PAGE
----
Black Belt Eagle Scout shares meditative new song, “Indians Never Die”: Stream

The song was inspired by the Dakota Access Pipeline protests on the Standing Rock Indian reservation

black belt eagle scout indians never die music video
Black Belt Eagle Scout

    Next week, Black Belt Eagle Scout, the moniker of Northwest songwriter Katherine Paul, will release Mother of My Children, an album that explores the intersection of Paul’s Native American roots and identity as a queer feminist. We’ve previously heard grunge-y singles “Soft Stud” and “Just Lie Down”, and now Paul has shared a music video for the meditative new single, “Indians Never Die”.

    Directed by Evan James Atwood, a queer Navajo filmmaker, the gorgeous clip finds Paul gently wielding her guitar amidst foggy, picturesque landscapes Paul describes as being “ancestral lands of the Chinook, Chinnuk Wawa, and Tillamook tribes.” The song is more understated than the songwriter’s previous efforts, relying on airy atmospherics, light percussion, and Paul’s dreamy vocals.

    In a press statement, Paul notes that the song was inspired by the Dakota Access Pipeline protests on the Standing Rock Indian reservation. “Our treaty rights weren’t being honored,” she says. “Imagine hearing on the news that the government doesn’t support you as a human being and never has. ‘Indians Never Die’ is a call out to colonizers and those who don’t respect the Earth; they don’t care about the water, they don’t care about how they are destroying what is around them. Indigenous people are the protectors of this land. Indians never die because this is our land that we will forever protect in the present and the afterlife.”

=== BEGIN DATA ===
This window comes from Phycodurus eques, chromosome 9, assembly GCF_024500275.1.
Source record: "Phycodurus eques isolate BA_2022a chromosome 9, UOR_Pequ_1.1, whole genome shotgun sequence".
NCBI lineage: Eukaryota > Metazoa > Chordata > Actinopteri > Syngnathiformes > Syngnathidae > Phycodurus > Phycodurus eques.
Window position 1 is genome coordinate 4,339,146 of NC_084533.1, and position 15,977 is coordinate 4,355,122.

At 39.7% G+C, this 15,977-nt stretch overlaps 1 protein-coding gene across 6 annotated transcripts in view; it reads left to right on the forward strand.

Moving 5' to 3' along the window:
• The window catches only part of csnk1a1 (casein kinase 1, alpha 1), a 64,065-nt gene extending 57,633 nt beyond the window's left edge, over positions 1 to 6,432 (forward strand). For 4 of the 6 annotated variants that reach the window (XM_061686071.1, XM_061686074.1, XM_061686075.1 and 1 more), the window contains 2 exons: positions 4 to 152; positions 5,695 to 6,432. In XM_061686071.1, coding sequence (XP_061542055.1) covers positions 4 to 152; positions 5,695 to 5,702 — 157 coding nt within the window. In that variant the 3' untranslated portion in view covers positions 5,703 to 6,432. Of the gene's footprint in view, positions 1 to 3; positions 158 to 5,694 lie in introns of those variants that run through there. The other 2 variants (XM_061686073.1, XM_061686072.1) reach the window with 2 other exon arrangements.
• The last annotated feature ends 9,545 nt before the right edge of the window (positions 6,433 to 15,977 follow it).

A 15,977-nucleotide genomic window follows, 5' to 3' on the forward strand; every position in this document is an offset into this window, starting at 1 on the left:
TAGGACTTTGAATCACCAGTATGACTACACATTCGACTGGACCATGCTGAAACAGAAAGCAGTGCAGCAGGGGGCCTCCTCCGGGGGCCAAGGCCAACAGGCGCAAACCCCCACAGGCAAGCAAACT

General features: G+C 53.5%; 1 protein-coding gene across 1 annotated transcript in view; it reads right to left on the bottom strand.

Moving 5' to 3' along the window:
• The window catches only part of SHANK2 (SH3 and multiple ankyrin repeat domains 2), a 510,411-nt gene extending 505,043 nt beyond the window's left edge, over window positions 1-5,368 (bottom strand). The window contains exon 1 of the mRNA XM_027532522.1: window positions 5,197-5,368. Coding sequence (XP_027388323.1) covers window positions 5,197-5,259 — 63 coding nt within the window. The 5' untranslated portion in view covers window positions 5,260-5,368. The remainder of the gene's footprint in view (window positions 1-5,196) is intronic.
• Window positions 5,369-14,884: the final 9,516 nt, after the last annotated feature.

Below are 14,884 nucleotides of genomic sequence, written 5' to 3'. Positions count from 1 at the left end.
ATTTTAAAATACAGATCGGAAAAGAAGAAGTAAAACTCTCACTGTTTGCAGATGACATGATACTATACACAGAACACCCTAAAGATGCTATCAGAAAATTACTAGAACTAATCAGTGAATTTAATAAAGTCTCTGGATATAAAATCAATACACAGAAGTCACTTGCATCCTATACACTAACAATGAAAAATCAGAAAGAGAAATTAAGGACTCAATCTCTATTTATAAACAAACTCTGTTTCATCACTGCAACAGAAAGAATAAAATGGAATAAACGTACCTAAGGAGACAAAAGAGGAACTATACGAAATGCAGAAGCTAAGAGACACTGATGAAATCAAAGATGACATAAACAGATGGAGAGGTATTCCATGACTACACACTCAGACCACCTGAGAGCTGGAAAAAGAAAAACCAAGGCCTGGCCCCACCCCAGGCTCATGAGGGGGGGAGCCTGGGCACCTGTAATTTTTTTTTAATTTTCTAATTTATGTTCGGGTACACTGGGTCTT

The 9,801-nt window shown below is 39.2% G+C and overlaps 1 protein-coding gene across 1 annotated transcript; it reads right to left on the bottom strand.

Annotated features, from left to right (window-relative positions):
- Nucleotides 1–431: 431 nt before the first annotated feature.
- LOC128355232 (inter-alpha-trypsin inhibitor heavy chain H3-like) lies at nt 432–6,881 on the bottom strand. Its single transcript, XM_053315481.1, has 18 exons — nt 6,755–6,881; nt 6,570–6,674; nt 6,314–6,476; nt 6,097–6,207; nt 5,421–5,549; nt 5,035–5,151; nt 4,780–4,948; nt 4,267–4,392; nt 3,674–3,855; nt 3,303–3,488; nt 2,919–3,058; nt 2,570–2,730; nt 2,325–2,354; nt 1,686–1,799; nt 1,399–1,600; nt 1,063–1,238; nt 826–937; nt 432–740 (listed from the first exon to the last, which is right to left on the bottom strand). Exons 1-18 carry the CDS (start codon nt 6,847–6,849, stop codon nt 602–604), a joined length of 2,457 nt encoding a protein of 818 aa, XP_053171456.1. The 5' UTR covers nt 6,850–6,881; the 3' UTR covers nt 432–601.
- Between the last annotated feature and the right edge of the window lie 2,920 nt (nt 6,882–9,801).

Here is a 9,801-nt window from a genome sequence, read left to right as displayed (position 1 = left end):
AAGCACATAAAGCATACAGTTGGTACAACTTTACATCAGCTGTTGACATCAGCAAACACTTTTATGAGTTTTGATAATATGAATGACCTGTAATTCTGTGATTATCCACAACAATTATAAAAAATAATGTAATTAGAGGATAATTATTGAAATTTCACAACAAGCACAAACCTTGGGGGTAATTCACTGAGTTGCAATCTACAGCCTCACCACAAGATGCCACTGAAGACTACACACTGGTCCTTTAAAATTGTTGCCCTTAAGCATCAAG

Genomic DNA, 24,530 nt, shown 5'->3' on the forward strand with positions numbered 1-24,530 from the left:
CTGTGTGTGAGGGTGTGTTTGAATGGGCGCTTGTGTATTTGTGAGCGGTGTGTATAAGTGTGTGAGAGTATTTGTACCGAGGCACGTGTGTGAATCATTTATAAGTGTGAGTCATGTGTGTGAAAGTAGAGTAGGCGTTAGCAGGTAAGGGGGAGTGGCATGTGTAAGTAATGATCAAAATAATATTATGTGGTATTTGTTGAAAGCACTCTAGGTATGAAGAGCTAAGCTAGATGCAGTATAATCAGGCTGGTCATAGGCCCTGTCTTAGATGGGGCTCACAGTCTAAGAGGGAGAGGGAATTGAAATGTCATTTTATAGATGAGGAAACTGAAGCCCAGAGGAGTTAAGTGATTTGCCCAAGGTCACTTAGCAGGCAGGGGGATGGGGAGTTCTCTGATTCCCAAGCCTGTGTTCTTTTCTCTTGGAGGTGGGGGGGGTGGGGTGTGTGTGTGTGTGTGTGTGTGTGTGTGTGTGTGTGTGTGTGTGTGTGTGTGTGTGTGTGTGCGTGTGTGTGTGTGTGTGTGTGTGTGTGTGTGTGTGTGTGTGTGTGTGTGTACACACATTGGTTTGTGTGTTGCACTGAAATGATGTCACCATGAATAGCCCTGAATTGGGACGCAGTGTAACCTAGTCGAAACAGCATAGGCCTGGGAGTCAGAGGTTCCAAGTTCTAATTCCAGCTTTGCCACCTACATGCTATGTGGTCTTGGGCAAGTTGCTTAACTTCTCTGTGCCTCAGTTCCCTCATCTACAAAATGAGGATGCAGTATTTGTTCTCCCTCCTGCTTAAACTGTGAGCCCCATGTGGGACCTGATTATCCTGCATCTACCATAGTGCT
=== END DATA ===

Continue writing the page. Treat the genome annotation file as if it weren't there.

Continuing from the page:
See the video below.

    Black Belt Eagle Scout is currently on tour in support of the upcoming record. See a full list of dates here.


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